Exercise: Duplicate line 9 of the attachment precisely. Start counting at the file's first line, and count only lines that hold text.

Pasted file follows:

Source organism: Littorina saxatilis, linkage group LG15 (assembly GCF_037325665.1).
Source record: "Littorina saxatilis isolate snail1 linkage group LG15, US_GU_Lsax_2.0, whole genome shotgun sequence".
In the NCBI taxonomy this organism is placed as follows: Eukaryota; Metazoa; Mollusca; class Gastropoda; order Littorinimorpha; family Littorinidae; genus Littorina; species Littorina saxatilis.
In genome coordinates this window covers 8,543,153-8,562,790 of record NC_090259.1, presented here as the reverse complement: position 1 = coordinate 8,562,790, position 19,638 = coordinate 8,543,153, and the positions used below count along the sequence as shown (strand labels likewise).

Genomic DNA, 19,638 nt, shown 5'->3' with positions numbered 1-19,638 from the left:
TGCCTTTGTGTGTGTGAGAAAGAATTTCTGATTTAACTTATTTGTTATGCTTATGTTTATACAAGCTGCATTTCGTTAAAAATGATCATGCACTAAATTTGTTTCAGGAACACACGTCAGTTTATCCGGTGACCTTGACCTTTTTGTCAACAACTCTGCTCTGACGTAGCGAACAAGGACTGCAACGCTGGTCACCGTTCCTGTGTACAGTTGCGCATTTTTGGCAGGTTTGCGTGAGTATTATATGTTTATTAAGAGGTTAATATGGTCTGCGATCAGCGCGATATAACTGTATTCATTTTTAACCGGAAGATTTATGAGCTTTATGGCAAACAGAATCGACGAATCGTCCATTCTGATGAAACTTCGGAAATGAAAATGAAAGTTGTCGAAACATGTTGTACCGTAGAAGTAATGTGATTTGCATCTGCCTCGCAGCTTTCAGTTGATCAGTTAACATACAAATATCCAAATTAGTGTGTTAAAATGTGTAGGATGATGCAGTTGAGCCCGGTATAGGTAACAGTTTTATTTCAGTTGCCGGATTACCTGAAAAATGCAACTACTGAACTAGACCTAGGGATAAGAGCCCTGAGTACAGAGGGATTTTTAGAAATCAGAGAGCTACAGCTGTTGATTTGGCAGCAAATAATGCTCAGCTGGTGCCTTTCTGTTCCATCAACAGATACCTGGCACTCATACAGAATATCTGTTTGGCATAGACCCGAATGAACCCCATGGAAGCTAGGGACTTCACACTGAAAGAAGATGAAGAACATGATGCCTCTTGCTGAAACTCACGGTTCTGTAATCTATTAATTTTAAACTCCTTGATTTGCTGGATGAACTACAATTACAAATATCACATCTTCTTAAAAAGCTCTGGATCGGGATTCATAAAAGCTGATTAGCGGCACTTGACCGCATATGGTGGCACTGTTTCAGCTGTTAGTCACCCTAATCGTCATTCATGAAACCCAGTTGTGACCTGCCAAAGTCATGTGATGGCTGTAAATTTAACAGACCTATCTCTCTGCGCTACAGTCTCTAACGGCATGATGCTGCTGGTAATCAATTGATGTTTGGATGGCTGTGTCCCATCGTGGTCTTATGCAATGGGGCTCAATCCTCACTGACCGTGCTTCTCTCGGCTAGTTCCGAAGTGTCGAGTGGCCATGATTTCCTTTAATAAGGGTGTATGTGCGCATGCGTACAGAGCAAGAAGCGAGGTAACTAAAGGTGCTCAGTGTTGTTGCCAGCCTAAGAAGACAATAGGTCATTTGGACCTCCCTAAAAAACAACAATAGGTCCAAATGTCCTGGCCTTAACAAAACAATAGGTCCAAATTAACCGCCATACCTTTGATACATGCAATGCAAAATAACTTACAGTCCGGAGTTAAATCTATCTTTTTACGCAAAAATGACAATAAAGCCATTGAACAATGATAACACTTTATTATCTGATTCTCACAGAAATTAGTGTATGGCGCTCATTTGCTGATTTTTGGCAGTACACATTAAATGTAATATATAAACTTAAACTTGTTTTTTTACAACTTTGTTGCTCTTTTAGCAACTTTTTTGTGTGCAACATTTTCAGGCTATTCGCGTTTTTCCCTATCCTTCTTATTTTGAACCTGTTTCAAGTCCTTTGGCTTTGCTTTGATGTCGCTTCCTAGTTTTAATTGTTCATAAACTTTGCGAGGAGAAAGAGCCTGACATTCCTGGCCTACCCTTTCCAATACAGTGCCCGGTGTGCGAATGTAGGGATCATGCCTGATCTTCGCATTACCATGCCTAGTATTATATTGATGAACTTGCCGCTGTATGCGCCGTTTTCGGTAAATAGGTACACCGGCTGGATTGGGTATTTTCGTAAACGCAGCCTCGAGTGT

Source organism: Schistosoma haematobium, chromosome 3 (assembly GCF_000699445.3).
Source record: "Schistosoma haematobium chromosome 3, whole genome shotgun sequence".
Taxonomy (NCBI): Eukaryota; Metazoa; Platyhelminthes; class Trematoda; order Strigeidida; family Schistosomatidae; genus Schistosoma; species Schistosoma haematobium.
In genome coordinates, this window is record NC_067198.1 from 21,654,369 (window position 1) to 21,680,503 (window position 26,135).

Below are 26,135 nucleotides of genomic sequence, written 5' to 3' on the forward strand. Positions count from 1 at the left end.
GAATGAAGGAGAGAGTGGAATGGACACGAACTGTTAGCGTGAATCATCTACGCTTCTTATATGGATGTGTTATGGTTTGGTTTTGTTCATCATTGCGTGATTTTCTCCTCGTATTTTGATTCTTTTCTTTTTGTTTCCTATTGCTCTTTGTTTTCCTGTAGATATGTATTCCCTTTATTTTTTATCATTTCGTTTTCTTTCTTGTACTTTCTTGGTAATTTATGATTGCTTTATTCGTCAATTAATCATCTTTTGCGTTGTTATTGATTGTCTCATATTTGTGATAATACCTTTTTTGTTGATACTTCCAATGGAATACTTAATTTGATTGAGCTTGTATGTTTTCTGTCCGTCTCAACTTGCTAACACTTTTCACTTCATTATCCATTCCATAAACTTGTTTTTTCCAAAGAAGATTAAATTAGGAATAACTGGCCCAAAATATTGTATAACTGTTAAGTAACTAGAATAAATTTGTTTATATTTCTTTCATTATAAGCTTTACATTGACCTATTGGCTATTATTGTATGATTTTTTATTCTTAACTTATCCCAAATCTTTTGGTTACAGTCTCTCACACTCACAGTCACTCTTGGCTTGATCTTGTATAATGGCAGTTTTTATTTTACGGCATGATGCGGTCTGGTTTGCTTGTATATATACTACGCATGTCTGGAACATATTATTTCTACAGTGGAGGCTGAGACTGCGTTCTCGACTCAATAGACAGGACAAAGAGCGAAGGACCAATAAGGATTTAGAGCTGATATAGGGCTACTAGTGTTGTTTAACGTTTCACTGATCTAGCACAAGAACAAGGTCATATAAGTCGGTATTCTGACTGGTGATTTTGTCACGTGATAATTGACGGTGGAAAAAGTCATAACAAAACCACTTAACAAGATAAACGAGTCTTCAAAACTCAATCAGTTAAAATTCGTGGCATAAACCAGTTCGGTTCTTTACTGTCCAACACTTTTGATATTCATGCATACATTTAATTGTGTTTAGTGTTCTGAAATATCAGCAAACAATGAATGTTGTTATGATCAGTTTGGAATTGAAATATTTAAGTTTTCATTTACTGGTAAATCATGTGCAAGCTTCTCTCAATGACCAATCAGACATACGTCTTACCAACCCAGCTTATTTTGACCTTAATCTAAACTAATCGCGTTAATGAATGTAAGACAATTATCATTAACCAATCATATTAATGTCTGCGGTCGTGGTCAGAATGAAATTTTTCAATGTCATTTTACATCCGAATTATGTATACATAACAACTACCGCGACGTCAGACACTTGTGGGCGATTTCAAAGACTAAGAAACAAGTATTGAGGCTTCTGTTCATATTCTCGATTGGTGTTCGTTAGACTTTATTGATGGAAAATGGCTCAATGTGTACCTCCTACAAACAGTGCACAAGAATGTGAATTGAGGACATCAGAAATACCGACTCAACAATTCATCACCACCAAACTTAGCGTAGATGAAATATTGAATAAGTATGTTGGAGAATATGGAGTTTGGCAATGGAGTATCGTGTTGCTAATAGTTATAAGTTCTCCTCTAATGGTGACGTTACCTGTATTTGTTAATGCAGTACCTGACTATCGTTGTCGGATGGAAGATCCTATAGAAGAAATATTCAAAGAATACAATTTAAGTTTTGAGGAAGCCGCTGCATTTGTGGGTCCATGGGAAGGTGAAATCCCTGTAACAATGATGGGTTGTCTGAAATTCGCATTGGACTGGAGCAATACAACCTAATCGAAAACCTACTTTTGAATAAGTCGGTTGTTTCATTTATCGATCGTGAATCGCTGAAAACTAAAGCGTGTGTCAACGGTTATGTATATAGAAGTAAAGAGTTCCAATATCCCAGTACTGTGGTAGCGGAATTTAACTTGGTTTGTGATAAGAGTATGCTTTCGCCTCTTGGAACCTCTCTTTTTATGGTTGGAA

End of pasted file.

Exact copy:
Taxonomy (NCBI): Eukaryota; Metazoa; Platyhelminthes; class Trematoda; order Strigeidida; family Schistosomatidae; genus Schistosoma; species Schistosoma haematobium.